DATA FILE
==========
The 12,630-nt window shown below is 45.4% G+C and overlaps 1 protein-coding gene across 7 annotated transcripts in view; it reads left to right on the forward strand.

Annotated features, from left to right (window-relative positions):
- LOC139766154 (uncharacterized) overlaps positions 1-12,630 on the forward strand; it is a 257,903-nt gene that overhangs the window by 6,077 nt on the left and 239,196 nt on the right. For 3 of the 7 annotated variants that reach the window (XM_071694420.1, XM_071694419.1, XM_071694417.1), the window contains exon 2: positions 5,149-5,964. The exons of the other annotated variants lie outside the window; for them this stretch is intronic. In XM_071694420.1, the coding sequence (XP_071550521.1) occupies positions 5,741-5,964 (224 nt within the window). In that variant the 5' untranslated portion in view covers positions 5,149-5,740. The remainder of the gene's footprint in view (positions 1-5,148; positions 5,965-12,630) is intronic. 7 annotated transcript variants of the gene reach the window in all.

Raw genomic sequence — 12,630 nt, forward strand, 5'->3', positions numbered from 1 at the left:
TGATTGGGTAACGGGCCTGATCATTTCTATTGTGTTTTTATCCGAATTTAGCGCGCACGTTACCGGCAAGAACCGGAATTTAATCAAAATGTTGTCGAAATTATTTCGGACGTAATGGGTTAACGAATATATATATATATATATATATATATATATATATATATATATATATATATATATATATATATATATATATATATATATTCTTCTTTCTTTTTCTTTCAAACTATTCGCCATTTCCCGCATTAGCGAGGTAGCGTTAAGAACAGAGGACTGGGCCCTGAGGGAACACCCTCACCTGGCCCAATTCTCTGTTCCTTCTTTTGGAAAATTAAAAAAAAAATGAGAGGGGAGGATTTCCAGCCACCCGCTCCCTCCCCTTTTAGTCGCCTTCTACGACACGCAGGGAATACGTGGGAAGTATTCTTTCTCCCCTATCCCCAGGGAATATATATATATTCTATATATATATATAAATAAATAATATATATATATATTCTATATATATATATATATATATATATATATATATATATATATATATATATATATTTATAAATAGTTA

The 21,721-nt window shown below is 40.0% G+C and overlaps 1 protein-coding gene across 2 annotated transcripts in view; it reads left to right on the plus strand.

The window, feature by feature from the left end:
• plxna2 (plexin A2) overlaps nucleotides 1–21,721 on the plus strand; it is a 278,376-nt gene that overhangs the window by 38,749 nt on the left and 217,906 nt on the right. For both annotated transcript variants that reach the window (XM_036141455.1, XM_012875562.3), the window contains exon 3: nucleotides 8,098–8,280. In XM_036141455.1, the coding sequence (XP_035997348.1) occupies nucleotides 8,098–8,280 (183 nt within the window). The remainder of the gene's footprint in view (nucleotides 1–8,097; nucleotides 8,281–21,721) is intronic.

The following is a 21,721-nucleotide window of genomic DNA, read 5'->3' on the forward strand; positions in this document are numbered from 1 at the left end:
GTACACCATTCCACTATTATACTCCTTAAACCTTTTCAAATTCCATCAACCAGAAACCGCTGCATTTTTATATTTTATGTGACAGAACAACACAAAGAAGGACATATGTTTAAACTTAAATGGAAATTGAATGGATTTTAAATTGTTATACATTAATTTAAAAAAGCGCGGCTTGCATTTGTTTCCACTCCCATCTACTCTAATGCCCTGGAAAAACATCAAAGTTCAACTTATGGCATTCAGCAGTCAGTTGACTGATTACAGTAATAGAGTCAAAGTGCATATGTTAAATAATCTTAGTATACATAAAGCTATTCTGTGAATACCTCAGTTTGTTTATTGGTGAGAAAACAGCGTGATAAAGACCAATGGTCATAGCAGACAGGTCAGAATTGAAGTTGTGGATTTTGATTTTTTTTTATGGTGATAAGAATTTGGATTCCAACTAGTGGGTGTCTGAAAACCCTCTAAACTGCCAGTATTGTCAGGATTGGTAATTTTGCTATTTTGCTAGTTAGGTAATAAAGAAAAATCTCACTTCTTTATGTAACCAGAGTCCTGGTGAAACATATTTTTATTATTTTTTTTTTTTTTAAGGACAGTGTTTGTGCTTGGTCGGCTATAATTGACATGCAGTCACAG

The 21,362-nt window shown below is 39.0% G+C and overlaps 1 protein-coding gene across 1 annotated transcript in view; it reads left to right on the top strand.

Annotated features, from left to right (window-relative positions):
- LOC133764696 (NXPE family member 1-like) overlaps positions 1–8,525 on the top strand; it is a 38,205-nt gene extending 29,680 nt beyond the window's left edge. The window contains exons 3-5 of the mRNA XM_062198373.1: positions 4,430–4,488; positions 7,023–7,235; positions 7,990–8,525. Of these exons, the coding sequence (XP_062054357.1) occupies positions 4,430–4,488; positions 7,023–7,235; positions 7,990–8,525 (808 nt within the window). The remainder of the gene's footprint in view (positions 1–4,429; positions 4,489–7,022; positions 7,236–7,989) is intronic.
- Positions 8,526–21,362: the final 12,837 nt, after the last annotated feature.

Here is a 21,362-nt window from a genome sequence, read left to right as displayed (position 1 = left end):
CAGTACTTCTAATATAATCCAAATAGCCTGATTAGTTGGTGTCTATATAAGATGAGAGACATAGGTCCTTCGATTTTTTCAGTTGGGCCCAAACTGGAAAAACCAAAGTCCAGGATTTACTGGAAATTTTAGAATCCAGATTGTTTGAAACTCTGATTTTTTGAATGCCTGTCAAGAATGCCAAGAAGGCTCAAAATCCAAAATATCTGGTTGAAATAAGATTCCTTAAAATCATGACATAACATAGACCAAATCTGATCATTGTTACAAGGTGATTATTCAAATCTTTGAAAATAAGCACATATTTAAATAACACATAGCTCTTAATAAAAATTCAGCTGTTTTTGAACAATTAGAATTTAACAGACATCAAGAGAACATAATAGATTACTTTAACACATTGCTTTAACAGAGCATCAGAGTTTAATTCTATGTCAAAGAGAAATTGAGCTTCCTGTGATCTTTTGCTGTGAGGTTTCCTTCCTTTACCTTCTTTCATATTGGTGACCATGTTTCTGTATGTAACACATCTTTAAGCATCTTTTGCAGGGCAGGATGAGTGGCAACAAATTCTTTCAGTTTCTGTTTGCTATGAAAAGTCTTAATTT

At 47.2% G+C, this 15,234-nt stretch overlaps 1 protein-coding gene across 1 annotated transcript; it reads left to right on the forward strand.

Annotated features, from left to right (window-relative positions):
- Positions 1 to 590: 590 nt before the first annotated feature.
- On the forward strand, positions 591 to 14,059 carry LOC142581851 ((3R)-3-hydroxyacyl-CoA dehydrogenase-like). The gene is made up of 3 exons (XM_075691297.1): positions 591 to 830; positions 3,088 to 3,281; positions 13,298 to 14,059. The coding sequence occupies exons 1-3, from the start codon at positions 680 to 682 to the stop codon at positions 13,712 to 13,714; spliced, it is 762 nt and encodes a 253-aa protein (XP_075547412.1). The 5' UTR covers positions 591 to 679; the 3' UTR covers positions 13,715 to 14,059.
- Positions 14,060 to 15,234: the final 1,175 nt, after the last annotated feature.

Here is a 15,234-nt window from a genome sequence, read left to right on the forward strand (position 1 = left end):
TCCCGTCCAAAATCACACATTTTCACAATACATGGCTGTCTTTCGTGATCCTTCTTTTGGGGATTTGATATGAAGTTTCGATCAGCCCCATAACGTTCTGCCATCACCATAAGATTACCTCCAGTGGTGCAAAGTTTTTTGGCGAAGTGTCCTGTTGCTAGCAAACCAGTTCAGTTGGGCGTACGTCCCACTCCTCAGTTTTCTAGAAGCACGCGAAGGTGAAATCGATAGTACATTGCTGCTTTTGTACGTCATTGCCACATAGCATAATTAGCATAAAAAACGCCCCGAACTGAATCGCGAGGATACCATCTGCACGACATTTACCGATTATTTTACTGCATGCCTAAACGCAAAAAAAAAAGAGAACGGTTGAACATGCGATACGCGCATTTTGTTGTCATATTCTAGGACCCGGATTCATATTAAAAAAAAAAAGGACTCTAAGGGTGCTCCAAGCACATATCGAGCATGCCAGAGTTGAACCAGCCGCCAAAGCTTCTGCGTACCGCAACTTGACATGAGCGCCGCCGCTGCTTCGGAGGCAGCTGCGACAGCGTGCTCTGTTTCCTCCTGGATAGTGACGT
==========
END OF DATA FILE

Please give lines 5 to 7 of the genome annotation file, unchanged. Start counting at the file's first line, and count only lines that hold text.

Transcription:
TGATTGGGTAACGGGCCTGATCATTTCTATTGTGTTTTTATCCGAATTTAGCGCGCACGTTACCGGCAAGAACCGGAATTTAATCAAAATGTTGTCGAAATTATTTCGGACGTAATGGGTTAACGAATATATATATATATATATATATATATATATATATATATATATATATATATATATATATATATATATATATATATATATTCTTCTTTCTTTTTCTTTCAAACTATTCGCCATTTCCCGCATTAGCGAGGTAGCGTTAAGAACAGAGGACTGGGCCCTGAGGGAACACCCTCACCTGGCCCAATTCTCTGTTCCTTCTTTTGGAAAATTAAAAAAAAAATGAGAGGGGAGGATTTCCAGCCACCCGCTCCCTCCCCTTTTAGTCGCCTTCTACGACACGCAGGGAATACGTGGGAAGTATTCTTTCTCCCCTATCCCCAGGGAATATATATATATTCTATATATATATATAAATAAATAATATATATATATATTCTATATATATATATATATATATATATATATATATATATATATATATATATATATTTATAAATAGTTA

The 21,721-nt window shown below is 40.0% G+C and overlaps 1 protein-coding gene across 2 annotated transcripts in view; it reads left to right on the plus strand.

The window, feature by feature from the left end: